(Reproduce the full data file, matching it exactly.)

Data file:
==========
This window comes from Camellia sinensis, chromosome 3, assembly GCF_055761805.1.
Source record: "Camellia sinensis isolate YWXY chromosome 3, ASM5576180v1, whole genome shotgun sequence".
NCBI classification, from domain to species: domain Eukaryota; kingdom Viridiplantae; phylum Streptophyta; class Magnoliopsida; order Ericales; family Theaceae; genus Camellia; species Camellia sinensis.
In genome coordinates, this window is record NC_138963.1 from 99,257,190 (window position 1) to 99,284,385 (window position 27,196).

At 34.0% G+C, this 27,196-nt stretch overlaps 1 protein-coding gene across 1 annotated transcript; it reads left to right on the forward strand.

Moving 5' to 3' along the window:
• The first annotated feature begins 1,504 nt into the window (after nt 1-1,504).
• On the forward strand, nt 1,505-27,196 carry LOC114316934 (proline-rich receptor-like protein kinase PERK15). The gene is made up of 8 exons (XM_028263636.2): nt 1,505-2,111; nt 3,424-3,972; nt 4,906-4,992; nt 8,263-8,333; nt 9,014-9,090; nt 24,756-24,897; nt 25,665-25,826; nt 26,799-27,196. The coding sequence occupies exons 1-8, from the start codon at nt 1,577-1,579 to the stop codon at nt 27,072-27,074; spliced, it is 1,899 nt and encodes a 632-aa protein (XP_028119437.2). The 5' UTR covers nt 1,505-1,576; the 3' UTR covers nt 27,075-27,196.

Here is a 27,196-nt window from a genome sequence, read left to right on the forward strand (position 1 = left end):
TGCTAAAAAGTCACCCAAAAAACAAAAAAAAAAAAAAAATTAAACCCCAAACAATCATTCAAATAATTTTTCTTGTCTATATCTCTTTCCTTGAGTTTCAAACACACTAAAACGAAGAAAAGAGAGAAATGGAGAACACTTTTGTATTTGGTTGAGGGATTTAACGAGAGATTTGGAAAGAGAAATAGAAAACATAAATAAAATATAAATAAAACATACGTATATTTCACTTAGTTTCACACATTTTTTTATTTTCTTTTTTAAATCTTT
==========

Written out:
This window comes from Camellia sinensis, chromosome 3, assembly GCF_055761805.1.
Source record: "Camellia sinensis isolate YWXY chromosome 3, ASM5576180v1, whole genome shotgun sequence".
NCBI classification, from domain to species: domain Eukaryota; kingdom Viridiplantae; phylum Streptophyta; class Magnoliopsida; order Ericales; family Theaceae; genus Camellia; species Camellia sinensis.
In genome coordinates, this window is record NC_138963.1 from 99,257,190 (window position 1) to 99,284,385 (window position 27,196).

At 34.0% G+C, this 27,196-nt stretch overlaps 1 protein-coding gene across 1 annotated transcript; it reads left to right on the forward strand.

Moving 5' to 3' along the window:
• The first annotated feature begins 1,504 nt into the window (after nt 1-1,504).
• On the forward strand, nt 1,505-27,196 carry LOC114316934 (proline-rich receptor-like protein kinase PERK15). The gene is made up of 8 exons (XM_028263636.2): nt 1,505-2,111; nt 3,424-3,972; nt 4,906-4,992; nt 8,263-8,333; nt 9,014-9,090; nt 24,756-24,897; nt 25,665-25,826; nt 26,799-27,196. The coding sequence occupies exons 1-8, from the start codon at nt 1,577-1,579 to the stop codon at nt 27,072-27,074; spliced, it is 1,899 nt and encodes a 632-aa protein (XP_028119437.2). The 5' UTR covers nt 1,505-1,576; the 3' UTR covers nt 27,075-27,196.

Here is a 27,196-nt window from a genome sequence, read left to right on the forward strand (position 1 = left end):
TGCTAAAAAGTCACCCAAAAAACAAAAAAAAAAAAAAAATTAAACCCCAAACAATCATTCAAATAATTTTTCTTGTCTATATCTCTTTCCTTGAGTTTCAAACACACTAAAACGAAGAAAAGAGAGAAATGGAGAACACTTTTGTATTTGGTTGAGGGATTTAACGAGAGATTTGGAAAGAGAAATAGAAAACATAAATAAAATATAAATAAAACATACGTATATTTCACTTAGTTTCACACATTTTTTTATTTTCTTTTTTAAATCTTT